The distant origins of the Vietnam War lie in the nineteenth-century colonisation of Indochina (Cambodia, Laos and Vietnam) by France. French rule lasted until 1940 when the Japanese, embarking on a series of conquests in Southeast Asia and eventually war against Western powers, occupied Vietnam. Japan's defeat in 1945 saw France seeking to regain control of her erstwhile colonies. Establishing the state of Vietnam, France installed the former emperor, Bao Dai, as head of state. For many Vietnamese, however, the end of the Japanese occupation meant the chance for independence, duly proclaimed by Ho Chi Minh, leader of Vietnam's Communist Party, in September 1945.
France refused to accept the declaration, and eight years of war followed, ending with the French defeat at Dien Bien Phu in 1954. The peace settlement, known as the Geneva Accords, divided the country; the North under the communist Ho Chi Minh, and the South under President Ngo Dinh Diem who had deposed Bao Dai and proclaimed the Republic of Vietnam in October 1955.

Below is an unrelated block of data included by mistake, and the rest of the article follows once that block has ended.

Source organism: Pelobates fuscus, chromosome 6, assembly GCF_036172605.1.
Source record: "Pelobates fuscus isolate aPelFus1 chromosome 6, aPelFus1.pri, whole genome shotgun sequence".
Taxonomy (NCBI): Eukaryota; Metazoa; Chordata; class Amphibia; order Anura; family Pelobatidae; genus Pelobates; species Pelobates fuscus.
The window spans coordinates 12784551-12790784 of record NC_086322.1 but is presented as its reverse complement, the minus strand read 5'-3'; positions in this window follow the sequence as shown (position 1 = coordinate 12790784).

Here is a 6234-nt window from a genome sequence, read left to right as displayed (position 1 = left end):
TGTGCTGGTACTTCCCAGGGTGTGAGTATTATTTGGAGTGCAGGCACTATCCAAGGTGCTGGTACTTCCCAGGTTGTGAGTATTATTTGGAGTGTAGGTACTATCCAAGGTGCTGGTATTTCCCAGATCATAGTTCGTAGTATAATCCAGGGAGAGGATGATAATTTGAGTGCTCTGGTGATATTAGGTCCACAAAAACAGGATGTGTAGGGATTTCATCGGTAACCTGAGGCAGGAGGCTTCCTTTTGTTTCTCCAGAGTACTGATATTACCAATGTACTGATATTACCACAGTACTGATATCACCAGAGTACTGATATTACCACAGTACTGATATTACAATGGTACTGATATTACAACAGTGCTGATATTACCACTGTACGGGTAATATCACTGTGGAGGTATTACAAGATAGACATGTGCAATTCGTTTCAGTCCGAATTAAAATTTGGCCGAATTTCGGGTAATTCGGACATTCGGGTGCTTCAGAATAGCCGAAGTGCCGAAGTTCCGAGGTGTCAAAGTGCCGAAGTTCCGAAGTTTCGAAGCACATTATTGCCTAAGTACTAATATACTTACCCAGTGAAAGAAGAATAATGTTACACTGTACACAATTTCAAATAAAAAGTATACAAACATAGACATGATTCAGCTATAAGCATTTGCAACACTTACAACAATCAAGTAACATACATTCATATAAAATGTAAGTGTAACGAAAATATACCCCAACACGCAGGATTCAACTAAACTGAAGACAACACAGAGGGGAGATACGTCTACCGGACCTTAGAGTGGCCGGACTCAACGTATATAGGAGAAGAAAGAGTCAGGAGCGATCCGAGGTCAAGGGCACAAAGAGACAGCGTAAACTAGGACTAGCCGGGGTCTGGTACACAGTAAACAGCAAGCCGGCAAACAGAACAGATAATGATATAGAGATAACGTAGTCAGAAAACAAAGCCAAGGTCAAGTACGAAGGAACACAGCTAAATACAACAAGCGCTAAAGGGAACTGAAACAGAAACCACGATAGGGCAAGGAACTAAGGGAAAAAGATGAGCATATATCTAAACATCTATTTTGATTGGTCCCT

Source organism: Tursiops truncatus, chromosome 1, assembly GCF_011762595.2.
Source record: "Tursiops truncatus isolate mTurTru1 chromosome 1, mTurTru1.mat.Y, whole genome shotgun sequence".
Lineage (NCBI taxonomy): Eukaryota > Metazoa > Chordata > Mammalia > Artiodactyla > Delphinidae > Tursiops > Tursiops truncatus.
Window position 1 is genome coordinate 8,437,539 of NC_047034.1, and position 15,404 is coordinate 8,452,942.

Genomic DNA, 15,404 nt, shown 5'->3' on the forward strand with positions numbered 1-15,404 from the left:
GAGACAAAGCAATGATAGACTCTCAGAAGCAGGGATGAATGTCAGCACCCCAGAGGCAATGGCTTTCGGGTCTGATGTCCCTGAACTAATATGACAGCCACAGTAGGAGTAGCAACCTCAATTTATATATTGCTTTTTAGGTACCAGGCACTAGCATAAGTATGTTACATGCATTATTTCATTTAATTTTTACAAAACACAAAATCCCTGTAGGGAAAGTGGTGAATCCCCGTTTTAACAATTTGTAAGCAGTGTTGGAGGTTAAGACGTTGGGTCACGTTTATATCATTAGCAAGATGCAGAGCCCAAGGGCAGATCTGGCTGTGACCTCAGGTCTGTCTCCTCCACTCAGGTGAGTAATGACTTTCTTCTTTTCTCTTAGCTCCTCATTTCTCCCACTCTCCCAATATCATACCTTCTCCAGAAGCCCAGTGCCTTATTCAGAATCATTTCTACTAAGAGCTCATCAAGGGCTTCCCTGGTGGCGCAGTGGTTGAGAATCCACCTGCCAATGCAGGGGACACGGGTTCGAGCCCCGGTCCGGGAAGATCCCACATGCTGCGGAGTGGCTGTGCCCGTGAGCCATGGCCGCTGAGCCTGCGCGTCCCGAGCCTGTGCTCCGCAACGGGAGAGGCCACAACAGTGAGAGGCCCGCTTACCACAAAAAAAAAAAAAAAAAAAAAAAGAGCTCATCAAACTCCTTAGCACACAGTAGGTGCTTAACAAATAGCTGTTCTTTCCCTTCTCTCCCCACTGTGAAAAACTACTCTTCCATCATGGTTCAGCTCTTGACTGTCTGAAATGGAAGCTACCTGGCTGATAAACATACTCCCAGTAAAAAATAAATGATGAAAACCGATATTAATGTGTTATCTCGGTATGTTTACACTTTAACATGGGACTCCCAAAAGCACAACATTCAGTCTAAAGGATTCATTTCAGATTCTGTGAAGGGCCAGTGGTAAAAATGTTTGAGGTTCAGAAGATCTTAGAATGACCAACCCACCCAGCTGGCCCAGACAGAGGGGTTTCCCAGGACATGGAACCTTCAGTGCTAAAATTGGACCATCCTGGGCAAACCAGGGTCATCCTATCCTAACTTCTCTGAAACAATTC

The Geneva Accords mandated that a Vietnam-wide election, aimed at reunifying the divided country, be held in 1956. Diem claimed that the people of the North could not vote freely, and with the backing of the United States, he refused to participate. Relations between the two Vietnams grew increasingly tense and in 1960 the North, aiming to overthrow Diem and reunite the country under communist rule, proclaimed the National Front for the Liberation of South Vietnam.